Visit Your Local PBS Station PBS Home PBS Home Programs A-Z TV Schedules Watch Video Donate Shop PBS Search PBS

Swordfish

Longlining, Overfishing & Atlantic Swordfish

Viewpoints

Steven Berkeley

Steven Berkeley

Marine biologist, University of Santa Cruz

Because the stock is so badly overfished, you really want to reduce fishing mortality on both old spawning fish as well as young fish to allow the population to recover. Now you really need to protect both the nursery areas as well as reduce fishing mortality, on the older, mature fish population.

There are still significant quantities of swordfish being landed, but the population is declining and cannot sustain these levels of harvest. Most of these fisherman weren't fishing when the populations were at their unfished levels or anywhere near unfished levels. There may be plenty of swordfish compared to last year, or almost as many swordfish as last year. But it depends on how long a history you look back on. The population is much smaller than it used to be and it's smaller in terms of the average size of the fish in the population as well.


Louis Larsen

Louis Larsen

Retired commercial fisherman, Massachusetts

Years ago we'd average out, it was never less than 200, they were always averaged out at 250, 275. We even had one trip that we averaged out 380 pounds, they were all big fish and they were all beautiful fish. So that's what we were catching, just the big ones and let the little ones go.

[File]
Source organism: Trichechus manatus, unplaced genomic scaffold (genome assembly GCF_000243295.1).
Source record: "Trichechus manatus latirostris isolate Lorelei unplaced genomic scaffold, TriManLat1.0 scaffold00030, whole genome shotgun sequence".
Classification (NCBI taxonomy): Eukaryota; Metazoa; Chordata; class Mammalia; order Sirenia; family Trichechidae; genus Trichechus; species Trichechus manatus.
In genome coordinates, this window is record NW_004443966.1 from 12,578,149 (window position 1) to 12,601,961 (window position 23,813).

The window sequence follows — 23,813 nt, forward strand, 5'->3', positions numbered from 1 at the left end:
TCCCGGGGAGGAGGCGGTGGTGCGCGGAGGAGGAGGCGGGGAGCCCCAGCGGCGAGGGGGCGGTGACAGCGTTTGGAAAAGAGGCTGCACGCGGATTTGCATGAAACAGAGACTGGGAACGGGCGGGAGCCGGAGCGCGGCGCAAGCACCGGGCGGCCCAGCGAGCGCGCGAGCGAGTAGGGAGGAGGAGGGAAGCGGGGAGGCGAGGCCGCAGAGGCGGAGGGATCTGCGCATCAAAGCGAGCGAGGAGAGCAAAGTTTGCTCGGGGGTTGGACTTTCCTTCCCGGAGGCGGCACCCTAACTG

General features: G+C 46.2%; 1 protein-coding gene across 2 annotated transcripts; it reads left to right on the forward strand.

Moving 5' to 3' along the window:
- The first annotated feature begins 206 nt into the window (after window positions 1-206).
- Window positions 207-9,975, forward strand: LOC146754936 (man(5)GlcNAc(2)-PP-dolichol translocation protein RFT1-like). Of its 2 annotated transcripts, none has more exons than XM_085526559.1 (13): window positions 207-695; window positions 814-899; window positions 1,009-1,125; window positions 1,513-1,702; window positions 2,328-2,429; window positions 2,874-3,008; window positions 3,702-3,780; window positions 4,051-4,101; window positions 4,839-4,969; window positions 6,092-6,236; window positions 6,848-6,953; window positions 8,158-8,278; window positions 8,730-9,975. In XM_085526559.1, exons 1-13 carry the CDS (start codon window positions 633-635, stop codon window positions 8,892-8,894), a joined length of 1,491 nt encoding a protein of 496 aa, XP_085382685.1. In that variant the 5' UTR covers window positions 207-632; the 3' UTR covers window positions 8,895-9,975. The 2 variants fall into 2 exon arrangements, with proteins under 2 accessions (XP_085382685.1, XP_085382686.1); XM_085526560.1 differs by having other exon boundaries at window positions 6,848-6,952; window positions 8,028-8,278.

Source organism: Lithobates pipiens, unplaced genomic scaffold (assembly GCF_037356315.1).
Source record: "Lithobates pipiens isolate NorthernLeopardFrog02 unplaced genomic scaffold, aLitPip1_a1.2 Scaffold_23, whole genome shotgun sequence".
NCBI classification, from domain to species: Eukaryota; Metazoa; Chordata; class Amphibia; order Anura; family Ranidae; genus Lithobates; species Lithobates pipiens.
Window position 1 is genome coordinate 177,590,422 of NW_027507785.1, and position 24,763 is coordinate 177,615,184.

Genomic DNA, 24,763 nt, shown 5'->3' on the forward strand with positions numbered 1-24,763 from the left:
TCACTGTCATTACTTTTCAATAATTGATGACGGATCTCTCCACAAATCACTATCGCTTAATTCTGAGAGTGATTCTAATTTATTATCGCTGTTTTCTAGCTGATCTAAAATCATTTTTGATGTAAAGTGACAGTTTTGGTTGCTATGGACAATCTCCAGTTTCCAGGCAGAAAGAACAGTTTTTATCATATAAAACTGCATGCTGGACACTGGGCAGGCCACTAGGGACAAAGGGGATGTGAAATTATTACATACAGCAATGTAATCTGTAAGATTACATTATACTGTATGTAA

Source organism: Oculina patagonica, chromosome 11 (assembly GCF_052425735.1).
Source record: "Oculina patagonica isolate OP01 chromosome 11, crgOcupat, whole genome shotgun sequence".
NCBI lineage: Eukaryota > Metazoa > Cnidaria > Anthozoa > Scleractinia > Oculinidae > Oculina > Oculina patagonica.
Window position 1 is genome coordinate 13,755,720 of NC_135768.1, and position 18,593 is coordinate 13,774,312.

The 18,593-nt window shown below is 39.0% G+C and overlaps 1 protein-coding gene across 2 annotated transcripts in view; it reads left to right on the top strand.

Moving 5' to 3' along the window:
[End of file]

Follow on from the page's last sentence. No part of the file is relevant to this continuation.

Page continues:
Most of these people that got into it lately don't know what fishing was like. The only way to really do it is to stop it. Stop it completely. But compensate the fishermen and train them to be something else for a number of years till it comes back.


Dave Horton

Dave Horton

McClean's Seafood, Massachusetts

We just had a trip come in last week with about 55,000 pounds of swordfish with a 120-pound average weight. It was one of the better trips we've had in a couple of years. The fishery is coming back. I don't think we're at maximum sustainable yields but we're getting pretty darn close. It's being very well managed here in the United States.

There may be some instance of some over fishing with some of the countries in the eastern part of the North Atlantic, like Spain and Portugal. Even though we're all living under a quota situation and reduced quotas, I don't believe the enforcement on those fleets may be as adequate there as it is here in the United States.